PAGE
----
Some hoped that the coronavirus pandemic would slow the mass shooting epidemic in the United States due to lockdowns and fear of large gatherings. However, 2020 is on pace to be the deadliest year for mass shootings on record according to Gun Violence Archive. The reasons behind this are convoluted, but among them are fear and anxiety caused by the havoc the virus has wreaked on the world. 

The initial lockdown amid the global pandemic did, in fact, drop the number of mass shootings…quite significantly. According to Bloomberg News, the number of mass shootings, which are defined by Gun Violence Archive as an attack in a public place injuring or killing four or more victims, dropped 24% in April, in comparison with 2019, which happened to make it the lowest single month for mass shootings since 2015. Since then, however, the story has been different.

Sure, the number of mass shootings has been on the rise in recent years, but this year is on par to shatter 2019’s numbers due to the stress and fear that the coronavirus pandemic has caused. The correlation between rising mental health concerns and the number of mass shootings should not be ignored. Mental Health America reported that from April to September, when mass shootings increased dramatically, 70% of those screened for moderate to severe anxiety and depression claimed that one of the top three contributions to their mental health concerns was loneliness or isolation. Social distancing and the need to quarantine has made us feel isolated like never before. Add in the fear and stress caused by unemployment, business closers, remote working, and the virus itself, and we have a recipe for mental health disaster that projects itself onto mass shooting statistics.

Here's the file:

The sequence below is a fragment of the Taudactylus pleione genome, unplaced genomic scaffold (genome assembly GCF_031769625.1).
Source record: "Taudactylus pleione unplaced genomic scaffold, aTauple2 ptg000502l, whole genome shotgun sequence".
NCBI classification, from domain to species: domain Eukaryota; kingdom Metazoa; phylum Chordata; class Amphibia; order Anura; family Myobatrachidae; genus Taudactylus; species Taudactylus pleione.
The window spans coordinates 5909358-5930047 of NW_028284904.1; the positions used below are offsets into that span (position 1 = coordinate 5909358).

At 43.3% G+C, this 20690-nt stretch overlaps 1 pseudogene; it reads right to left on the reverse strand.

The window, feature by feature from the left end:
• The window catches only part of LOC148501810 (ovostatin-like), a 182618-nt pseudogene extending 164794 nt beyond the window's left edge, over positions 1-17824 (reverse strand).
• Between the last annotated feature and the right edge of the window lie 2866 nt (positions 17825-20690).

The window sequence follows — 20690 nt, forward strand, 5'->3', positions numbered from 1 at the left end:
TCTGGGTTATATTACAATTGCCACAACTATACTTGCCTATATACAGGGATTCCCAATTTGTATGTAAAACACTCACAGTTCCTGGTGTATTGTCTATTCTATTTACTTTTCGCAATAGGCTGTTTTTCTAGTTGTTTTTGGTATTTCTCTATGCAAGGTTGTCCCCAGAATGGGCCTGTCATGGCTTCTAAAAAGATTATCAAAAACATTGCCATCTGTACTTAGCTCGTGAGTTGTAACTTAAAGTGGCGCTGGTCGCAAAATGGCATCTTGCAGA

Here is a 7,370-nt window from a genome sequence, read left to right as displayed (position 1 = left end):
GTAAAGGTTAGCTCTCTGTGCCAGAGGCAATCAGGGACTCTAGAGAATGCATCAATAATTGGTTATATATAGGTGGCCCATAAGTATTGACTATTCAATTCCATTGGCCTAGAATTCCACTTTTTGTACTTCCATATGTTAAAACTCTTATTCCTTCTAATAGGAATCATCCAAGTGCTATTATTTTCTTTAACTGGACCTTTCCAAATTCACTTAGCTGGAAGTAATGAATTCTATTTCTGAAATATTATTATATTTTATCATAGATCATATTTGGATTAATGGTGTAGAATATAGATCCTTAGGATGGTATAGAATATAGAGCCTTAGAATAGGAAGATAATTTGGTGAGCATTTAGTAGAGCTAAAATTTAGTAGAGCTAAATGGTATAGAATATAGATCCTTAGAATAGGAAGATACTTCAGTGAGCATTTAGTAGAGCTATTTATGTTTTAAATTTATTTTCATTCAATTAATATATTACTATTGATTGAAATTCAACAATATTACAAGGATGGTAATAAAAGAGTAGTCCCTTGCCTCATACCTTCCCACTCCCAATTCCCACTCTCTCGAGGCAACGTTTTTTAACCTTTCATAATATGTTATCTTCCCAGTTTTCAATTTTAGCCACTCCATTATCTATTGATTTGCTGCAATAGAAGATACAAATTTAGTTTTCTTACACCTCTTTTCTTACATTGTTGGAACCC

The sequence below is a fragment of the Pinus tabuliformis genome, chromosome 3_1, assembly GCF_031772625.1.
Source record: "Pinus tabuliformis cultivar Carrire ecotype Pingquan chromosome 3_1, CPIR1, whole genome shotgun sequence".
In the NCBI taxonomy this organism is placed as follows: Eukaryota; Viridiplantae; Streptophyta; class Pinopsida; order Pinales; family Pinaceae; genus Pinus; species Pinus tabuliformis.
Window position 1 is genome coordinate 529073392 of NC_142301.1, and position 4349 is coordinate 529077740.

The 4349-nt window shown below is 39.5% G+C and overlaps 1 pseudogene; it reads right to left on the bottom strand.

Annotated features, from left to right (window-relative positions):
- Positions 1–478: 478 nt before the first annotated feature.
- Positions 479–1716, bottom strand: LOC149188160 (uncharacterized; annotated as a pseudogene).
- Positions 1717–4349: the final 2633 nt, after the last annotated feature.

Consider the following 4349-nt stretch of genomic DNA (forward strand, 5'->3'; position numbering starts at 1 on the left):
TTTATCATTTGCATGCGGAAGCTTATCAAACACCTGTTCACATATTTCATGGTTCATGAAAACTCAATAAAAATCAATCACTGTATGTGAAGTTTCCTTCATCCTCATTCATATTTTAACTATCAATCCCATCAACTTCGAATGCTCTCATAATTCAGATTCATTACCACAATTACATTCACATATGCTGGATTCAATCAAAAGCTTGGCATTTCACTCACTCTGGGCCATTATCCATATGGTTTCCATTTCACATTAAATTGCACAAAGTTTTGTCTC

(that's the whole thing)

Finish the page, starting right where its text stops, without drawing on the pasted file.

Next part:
These effects of the coronavirus pandemic highlight the need to destigmatize mental health issues and show the importance of increased focus on mental health. Mental health should be treated as a major issue that needs to be dealt with to slow the mass shooting epidemic (in addition to the plethora of other reasons that mental health needs to be addressed). Sure, we must deal swiftly and carefully with the coronavirus pandemic that has swept through the country with devastating results but putting the issue of mass shootings on the back burner could have dire consequences. We must deal with both the epidemic of mass shootings and the viral pandemic simultaneously, not only because of the link between them, but because they are both safety concerns for our country that show no clear signs of stopping.

Igor Volsky, director of Guns Down America, said, “You have increased unemployment, the stress of the virus, the stress of having to be at home in communities with high infection rates,” which all contribute to mental health issues and, therefore, contribute to the rise in mass shootings. Studies have shown that weaker gun laws and more guns do increase the number of mass shootings; however, we should also focus on the root of the mass shooting epidemic. That is, we should focus on mental health and the ways we can assist those who are suffering.

 

 

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